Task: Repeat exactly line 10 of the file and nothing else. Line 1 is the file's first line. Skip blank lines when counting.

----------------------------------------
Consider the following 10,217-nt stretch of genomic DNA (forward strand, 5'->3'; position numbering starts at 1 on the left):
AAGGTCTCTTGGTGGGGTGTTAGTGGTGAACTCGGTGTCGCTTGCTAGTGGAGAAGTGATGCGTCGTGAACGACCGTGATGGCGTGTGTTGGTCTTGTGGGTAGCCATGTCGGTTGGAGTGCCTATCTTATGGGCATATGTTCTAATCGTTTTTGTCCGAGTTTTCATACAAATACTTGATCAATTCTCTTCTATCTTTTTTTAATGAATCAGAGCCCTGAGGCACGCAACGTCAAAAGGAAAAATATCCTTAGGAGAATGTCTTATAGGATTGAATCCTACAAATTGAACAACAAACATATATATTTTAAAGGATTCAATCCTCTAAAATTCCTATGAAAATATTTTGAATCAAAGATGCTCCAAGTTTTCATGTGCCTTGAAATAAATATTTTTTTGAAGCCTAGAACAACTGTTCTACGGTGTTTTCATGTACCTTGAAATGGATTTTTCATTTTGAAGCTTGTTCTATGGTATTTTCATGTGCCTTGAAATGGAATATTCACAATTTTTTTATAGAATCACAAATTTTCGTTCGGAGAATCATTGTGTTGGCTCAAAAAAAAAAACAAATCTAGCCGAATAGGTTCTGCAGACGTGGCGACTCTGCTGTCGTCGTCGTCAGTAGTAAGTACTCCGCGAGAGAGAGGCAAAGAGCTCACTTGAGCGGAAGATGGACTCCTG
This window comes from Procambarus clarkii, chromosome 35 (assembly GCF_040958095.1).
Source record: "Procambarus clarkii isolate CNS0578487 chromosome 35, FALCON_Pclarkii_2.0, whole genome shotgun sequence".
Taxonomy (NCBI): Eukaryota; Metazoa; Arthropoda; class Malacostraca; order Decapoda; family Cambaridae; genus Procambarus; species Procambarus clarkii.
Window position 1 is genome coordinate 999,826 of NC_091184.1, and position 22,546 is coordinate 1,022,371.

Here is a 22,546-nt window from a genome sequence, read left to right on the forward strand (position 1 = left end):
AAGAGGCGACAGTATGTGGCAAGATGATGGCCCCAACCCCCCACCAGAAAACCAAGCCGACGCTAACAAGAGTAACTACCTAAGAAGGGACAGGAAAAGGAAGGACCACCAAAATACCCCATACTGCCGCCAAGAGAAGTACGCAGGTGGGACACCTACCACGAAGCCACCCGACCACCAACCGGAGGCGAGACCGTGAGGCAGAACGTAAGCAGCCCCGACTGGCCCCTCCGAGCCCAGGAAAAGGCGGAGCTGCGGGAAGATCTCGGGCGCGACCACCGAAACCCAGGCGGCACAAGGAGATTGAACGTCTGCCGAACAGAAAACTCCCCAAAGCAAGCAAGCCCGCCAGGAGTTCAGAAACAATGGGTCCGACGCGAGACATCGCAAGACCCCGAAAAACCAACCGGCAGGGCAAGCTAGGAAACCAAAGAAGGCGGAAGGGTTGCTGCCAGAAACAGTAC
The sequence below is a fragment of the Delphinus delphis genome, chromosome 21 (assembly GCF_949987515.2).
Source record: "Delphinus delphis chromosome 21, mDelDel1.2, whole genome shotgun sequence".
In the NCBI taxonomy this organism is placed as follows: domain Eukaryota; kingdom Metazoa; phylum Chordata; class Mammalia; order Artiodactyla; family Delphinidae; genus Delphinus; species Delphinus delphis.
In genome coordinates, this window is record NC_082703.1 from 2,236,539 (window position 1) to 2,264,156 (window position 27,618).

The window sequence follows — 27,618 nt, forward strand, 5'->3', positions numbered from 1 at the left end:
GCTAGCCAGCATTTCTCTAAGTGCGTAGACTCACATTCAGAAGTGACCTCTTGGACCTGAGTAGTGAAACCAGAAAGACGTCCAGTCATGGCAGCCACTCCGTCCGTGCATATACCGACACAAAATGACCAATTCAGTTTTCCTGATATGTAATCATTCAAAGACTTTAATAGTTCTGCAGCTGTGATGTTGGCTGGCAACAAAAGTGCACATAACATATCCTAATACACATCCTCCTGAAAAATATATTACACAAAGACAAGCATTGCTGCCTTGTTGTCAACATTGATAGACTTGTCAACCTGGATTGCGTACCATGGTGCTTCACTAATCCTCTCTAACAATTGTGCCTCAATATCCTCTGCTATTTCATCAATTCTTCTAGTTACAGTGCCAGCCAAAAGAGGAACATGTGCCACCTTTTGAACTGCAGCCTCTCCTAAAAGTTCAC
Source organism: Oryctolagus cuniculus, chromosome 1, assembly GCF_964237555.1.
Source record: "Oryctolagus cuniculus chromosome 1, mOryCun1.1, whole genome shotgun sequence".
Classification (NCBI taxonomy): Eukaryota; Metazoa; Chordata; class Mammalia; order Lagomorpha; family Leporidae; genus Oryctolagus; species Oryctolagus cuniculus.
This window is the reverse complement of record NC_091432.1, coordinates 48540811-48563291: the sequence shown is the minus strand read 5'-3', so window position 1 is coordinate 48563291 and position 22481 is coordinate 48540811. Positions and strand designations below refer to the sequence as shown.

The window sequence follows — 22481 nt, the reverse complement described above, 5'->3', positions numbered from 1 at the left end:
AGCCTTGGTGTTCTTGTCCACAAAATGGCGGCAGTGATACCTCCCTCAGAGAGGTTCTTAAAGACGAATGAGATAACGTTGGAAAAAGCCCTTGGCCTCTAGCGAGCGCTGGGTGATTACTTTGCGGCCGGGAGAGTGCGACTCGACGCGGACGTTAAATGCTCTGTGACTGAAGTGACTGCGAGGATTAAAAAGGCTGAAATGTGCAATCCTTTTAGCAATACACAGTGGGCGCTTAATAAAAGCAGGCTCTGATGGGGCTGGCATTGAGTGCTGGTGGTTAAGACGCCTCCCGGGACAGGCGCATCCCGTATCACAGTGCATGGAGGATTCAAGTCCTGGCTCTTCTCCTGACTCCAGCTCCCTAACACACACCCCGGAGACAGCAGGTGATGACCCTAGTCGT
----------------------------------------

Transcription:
Source record: "Delphinus delphis chromosome 21, mDelDel1.2, whole genome shotgun sequence".